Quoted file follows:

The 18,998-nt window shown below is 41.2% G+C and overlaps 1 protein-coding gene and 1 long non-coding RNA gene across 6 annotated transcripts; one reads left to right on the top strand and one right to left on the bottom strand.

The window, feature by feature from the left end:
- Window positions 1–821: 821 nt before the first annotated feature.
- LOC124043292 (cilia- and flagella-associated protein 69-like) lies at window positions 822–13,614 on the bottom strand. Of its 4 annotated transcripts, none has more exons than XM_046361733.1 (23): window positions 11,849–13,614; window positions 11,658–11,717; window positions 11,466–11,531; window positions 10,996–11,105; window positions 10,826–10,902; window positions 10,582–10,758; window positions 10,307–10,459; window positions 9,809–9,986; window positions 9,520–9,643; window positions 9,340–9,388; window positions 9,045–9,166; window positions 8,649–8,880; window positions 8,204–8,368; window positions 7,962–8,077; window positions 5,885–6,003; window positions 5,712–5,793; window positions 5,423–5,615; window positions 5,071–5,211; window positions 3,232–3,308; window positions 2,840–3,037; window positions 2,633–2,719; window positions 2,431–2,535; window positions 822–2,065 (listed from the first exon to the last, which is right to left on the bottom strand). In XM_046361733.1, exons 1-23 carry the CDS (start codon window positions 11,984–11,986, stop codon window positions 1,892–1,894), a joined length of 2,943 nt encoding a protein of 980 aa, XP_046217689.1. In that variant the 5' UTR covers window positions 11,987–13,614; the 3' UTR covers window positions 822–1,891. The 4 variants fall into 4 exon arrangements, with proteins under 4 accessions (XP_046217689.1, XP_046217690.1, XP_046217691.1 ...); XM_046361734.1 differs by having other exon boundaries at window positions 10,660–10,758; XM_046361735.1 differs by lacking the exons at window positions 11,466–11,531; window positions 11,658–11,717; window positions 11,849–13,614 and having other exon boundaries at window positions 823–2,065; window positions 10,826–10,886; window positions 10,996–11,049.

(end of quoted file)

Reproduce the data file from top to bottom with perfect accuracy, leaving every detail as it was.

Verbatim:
The 18,998-nt window shown below is 41.2% G+C and overlaps 1 protein-coding gene and 1 long non-coding RNA gene across 6 annotated transcripts; one reads left to right on the top strand and one right to left on the bottom strand.

The window, feature by feature from the left end:
- Window positions 1–821: 821 nt before the first annotated feature.
- LOC124043292 (cilia- and flagella-associated protein 69-like) lies at window positions 822–13,614 on the bottom strand. Of its 4 annotated transcripts, none has more exons than XM_046361733.1 (23): window positions 11,849–13,614; window positions 11,658–11,717; window positions 11,466–11,531; window positions 10,996–11,105; window positions 10,826–10,902; window positions 10,582–10,758; window positions 10,307–10,459; window positions 9,809–9,986; window positions 9,520–9,643; window positions 9,340–9,388; window positions 9,045–9,166; window positions 8,649–8,880; window positions 8,204–8,368; window positions 7,962–8,077; window positions 5,885–6,003; window positions 5,712–5,793; window positions 5,423–5,615; window positions 5,071–5,211; window positions 3,232–3,308; window positions 2,840–3,037; window positions 2,633–2,719; window positions 2,431–2,535; window positions 822–2,065 (listed from the first exon to the last, which is right to left on the bottom strand). In XM_046361733.1, exons 1-23 carry the CDS (start codon window positions 11,984–11,986, stop codon window positions 1,892–1,894), a joined length of 2,943 nt encoding a protein of 980 aa, XP_046217689.1. In that variant the 5' UTR covers window positions 11,987–13,614; the 3' UTR covers window positions 822–1,891. The 4 variants fall into 4 exon arrangements, with proteins under 4 accessions (XP_046217689.1, XP_046217690.1, XP_046217691.1 ...); XM_046361734.1 differs by having other exon boundaries at window positions 10,660–10,758; XM_046361735.1 differs by lacking the exons at window positions 11,466–11,531; window positions 11,658–11,717; window positions 11,849–13,614 and having other exon boundaries at window positions 823–2,065; window positions 10,826–10,886; window positions 10,996–11,049.